New Theory Explains Why Hot Water Freezes Faster Than Cold Water

In 1963, a Tanzanian scholar named Erasto Mpemba observed some thing odd while making ice cream. when he iced up his boiling-hot mixture, it cooled quicker than his classmate’s cooler mixture. This phenomenon was later published in a paper by Mpemba in 1969, and became known as the Mpemba effect. however to at the moment, nobody is quite sure how it works.

Now, scientists from the Southern Methodist university in Texas and Nanjing university in China have published a new paper in the journal of Chemical theory and Computation that seeks to provide a solution. They recommend that the links between hydrogen atoms and oxygen atoms of neighboring water molecules is probably the reason.

“We see that hydrogen bonds change when warming up water,” Dieter Cremer from the Southern Methodist university, one of the researchers, told ScienceNews.

He brought that in higher temperatures, more hydrogen bonds have been strong due to the fact the weaker ones were broken down. This caused groups of molecules to form into fragments that could realign into the crystalline structure of ice. For colder water, the bonds need to first be broken before this can take place.

But, the idea that hot water can freeze quicker than cold water stays controversial. another recent article in scientific reports from November 2016 said there has been “no evidence to aid meaningful observations of the Mpemba effect.” The authors added they have been “not gladdened by such a conclusion, indeed quite the other,” as the effect had verified to be engaging to “people of all ages and backgrounds.”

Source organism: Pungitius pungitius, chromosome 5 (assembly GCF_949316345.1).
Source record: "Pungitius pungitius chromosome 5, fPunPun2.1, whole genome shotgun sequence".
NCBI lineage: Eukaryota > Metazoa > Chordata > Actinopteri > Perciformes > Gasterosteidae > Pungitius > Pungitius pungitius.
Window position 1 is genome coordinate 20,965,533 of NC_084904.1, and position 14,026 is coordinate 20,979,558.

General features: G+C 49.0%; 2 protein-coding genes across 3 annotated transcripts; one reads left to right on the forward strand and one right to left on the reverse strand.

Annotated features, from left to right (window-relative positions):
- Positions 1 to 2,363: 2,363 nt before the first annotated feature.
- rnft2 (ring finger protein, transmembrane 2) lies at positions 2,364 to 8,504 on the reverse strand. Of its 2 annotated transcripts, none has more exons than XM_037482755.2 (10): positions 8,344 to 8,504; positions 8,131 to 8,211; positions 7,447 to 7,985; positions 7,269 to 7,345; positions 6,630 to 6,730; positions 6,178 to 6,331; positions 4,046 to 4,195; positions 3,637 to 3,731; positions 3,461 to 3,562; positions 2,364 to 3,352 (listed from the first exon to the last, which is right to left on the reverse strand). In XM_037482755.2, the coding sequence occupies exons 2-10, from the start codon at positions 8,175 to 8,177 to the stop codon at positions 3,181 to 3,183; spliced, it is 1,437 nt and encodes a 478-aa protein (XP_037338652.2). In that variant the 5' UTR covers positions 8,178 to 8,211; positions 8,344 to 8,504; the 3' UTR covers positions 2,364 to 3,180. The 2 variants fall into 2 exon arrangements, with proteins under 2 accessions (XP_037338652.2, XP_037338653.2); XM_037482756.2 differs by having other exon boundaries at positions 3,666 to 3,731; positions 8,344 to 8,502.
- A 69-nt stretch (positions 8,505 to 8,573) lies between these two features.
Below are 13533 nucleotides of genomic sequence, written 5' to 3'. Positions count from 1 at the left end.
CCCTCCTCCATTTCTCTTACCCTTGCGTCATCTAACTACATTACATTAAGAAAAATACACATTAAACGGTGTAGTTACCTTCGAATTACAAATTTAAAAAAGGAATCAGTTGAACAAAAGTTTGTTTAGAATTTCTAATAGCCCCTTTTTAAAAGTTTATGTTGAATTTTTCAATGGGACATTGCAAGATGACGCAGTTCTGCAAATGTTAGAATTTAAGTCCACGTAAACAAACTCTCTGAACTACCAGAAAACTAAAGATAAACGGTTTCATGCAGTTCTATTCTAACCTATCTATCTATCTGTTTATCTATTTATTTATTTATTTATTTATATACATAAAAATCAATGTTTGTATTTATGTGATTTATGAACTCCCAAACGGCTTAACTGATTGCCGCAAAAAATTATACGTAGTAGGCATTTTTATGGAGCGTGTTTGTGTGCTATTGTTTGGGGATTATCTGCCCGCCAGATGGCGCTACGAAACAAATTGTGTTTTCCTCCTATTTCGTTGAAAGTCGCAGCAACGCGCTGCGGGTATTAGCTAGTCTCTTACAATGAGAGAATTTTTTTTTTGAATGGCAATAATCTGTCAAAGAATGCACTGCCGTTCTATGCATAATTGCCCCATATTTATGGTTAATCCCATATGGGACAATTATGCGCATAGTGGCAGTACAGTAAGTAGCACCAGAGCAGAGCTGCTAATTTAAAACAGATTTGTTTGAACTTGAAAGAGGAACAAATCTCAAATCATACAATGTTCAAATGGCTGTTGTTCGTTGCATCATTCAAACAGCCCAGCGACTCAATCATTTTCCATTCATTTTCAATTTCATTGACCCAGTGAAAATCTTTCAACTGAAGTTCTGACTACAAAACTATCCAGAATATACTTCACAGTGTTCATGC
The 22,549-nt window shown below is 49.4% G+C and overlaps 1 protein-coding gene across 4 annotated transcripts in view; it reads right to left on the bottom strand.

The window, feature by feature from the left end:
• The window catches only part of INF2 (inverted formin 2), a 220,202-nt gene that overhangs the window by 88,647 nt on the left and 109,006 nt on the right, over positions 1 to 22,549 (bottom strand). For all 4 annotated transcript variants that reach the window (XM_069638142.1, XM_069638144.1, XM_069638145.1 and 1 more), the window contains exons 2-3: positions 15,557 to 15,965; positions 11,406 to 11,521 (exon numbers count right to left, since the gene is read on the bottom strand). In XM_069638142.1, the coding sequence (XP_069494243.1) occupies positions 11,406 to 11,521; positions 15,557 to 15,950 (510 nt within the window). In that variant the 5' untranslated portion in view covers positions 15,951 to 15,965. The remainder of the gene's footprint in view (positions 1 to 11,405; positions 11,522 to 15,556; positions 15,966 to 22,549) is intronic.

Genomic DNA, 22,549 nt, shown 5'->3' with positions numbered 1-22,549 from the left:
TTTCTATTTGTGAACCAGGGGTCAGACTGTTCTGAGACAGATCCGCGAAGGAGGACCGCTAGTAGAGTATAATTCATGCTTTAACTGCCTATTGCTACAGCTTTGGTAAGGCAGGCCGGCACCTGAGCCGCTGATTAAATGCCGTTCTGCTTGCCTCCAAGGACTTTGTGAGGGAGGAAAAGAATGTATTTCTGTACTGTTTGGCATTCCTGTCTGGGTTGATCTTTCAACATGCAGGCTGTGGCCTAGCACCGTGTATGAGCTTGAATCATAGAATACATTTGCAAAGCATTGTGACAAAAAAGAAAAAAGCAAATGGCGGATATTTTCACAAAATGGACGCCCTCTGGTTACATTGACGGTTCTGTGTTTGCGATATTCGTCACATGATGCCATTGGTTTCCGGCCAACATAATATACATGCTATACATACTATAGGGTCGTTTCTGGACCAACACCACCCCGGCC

One major problem is that the effect is difficult to reproduce, even though that hasn’t stopped plenty of theories being put forward for how it would work. One is that the hot water may evaporate, which reduces the mass and amount of water to be frozen. another is that water at lower temperatures freeze from the top, while warm water freezes from the bottom, although that is contentious.

It’s absolutely still an interesting topic. Forbes notes that in 2012, the Royal Society of Chemistry even held a competition to discover the excellent explanation for the effect – with the winner thinking that “supercooling” was at play.

However exactly why it takes place, or even if the effect is actual at all, isn’t clear. perhaps this latest paper will provide a new solution, however the case is far from settled for now.

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